Ballots to Beneficiaries: How Potential Presidential Policies Could Shape the Future of Your Estate Plan

Ready or not, we are entering another presidential election season.

If you are like most Americans, the economy is top of mind when it comes to evaluating the candidates. But even if you do not intend to vote, the tax policies of the next administration could have a major impact on your personal wealth and estate planning strategies.

Tax Legislation Is on the Horizon

In the area of tax policy, the 2024 election is set to leave its mark.

The Tax Cuts and Jobs Act of 2017 (TCJA) is expiring at the end of 2025, and with its expiration will come the undoing of its individual and other tax provisions, including lower personal income tax rates, higher standard deductions, increased estate tax exemptions, and the expensing of business investments.

Many tax experts have said that major new tax legislation to replace the TCJA is all but assured from the incoming Congress. What the candidates promise on the campaign trail over the next few months could go a long way toward setting tax policy priorities.

Evaluating the Candidates Through an Estate Planning Lens

There is historical precedent for tax policy changes following a candidate’s promises made during campaign season.

John F. Kennedy promised to lower income taxes in 1960, paving the way for lower individual and corporate tax rates in the Revenue Act of 1964. In 1980, Ronald Reagan hinted at what would become the Economic Recovery Act of 1981, which lowered estate and capital gains taxes. And in 2016, Donald Trump foreshadowed tax policies of the TCJA in speeches and debates.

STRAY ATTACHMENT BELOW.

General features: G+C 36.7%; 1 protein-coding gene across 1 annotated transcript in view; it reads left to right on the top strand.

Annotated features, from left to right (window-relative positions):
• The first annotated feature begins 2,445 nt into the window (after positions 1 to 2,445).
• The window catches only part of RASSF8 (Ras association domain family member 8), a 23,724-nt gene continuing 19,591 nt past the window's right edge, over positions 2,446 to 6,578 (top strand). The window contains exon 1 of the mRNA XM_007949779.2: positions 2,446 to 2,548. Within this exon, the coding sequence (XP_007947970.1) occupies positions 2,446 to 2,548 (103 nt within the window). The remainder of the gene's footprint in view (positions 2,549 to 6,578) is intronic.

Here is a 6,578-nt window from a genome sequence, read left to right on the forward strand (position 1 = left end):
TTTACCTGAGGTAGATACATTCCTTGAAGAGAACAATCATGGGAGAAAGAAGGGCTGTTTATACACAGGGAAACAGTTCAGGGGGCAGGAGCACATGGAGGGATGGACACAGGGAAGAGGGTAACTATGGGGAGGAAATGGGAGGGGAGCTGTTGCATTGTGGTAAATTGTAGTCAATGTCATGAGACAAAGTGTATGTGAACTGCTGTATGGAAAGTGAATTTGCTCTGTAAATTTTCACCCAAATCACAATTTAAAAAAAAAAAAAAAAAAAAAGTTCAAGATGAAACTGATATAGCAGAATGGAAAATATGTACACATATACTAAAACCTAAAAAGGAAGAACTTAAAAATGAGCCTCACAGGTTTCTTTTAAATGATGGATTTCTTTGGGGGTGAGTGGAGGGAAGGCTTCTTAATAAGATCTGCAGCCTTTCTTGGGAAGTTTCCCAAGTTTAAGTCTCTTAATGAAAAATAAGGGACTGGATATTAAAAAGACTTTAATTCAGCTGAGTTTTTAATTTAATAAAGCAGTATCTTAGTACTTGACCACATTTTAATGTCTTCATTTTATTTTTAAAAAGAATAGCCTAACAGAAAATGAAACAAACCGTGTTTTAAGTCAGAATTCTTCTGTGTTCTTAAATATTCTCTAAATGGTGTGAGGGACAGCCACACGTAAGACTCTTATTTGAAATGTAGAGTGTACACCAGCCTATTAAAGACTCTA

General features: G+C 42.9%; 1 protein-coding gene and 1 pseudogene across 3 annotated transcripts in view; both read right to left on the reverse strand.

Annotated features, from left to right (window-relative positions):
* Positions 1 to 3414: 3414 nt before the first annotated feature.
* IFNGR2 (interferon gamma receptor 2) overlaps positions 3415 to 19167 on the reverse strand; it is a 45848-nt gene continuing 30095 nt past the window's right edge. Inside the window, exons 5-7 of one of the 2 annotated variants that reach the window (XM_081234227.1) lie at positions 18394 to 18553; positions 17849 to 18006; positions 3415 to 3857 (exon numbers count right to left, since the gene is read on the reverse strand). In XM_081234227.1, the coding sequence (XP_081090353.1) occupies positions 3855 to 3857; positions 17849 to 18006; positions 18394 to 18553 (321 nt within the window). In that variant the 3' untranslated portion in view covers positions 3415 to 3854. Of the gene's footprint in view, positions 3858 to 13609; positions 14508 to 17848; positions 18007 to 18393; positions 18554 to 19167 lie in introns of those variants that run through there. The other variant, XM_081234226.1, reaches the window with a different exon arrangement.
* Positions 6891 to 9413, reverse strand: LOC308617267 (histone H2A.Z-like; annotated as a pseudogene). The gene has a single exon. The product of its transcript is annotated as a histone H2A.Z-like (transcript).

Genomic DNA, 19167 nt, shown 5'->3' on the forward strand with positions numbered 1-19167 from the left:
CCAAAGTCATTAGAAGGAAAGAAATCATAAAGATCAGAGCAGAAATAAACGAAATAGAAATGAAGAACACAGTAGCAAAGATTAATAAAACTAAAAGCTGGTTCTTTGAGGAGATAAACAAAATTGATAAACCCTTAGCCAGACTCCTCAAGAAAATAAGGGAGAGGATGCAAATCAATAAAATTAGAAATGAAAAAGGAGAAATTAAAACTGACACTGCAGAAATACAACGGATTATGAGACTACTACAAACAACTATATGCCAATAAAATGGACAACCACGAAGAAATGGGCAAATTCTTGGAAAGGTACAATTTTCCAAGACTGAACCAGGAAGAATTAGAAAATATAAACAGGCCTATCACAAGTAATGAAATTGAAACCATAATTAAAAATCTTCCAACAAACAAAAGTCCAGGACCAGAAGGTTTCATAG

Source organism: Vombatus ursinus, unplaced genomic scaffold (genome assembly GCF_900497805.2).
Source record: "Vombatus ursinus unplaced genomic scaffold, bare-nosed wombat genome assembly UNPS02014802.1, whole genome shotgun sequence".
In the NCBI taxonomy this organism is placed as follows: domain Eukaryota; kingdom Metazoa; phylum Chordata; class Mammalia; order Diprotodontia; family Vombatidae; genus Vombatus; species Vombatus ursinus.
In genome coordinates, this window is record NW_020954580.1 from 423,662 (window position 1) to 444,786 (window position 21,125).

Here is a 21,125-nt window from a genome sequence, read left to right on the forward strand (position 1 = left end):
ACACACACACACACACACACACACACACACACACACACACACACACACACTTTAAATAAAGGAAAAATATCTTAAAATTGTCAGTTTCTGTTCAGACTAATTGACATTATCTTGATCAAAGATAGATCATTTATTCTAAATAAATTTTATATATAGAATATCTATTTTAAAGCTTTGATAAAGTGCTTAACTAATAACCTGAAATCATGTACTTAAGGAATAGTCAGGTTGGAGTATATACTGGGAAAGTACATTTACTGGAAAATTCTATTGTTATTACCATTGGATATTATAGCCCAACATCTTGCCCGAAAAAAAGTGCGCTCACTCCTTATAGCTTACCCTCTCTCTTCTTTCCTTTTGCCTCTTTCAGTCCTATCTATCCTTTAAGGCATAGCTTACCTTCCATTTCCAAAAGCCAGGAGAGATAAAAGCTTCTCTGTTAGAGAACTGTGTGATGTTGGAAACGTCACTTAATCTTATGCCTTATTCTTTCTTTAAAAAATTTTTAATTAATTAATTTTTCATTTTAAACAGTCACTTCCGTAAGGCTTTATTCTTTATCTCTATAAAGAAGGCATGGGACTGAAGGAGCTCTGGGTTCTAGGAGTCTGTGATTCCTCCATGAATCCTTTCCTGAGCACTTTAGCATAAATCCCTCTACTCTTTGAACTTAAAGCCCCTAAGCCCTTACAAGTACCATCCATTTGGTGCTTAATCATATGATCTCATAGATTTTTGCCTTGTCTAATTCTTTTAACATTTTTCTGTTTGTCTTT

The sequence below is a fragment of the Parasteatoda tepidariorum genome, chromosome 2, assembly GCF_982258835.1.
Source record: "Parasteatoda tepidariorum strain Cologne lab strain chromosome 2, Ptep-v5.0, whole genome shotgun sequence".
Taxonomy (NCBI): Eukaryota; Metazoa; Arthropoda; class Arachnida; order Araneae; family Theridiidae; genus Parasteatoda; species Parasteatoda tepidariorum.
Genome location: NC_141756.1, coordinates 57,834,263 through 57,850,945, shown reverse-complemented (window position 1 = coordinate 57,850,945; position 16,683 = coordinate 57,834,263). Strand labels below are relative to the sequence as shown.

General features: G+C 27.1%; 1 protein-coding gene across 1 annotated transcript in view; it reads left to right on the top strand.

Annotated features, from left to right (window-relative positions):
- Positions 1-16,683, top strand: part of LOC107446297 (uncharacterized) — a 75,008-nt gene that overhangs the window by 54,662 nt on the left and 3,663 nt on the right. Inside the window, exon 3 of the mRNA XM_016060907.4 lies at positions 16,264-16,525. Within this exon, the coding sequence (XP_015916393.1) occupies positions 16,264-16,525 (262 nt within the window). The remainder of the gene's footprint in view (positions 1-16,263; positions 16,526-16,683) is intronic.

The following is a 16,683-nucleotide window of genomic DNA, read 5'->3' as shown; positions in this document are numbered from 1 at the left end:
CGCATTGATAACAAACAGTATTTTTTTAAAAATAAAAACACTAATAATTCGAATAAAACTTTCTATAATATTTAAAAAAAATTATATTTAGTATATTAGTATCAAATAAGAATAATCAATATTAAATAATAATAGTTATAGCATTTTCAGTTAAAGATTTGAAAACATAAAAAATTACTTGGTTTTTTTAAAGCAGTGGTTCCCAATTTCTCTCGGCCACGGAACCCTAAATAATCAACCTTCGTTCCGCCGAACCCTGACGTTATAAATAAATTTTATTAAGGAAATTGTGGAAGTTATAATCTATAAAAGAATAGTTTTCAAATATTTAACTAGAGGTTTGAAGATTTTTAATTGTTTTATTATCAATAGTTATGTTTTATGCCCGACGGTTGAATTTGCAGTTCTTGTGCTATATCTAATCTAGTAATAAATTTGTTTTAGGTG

Candidates are unlikely to use the term estate planning, but they frequently use the language of tax policy to discuss issues that affect a person’s estate value and the inheritance they leave behind. Here are some key policy terms to pay attention to from an estate planning perspective:

  • Capital gains tax: A tax on the profit earned from selling an asset (such as stocks or real estate)
  • Estate tax: A tax on the transfer of property upon one’s death
  • Gift tax: A tax on the transfer of property from one individual to another during their lifetime without receiving full value in return
  • Income tax: A tax on the income of an individual or entity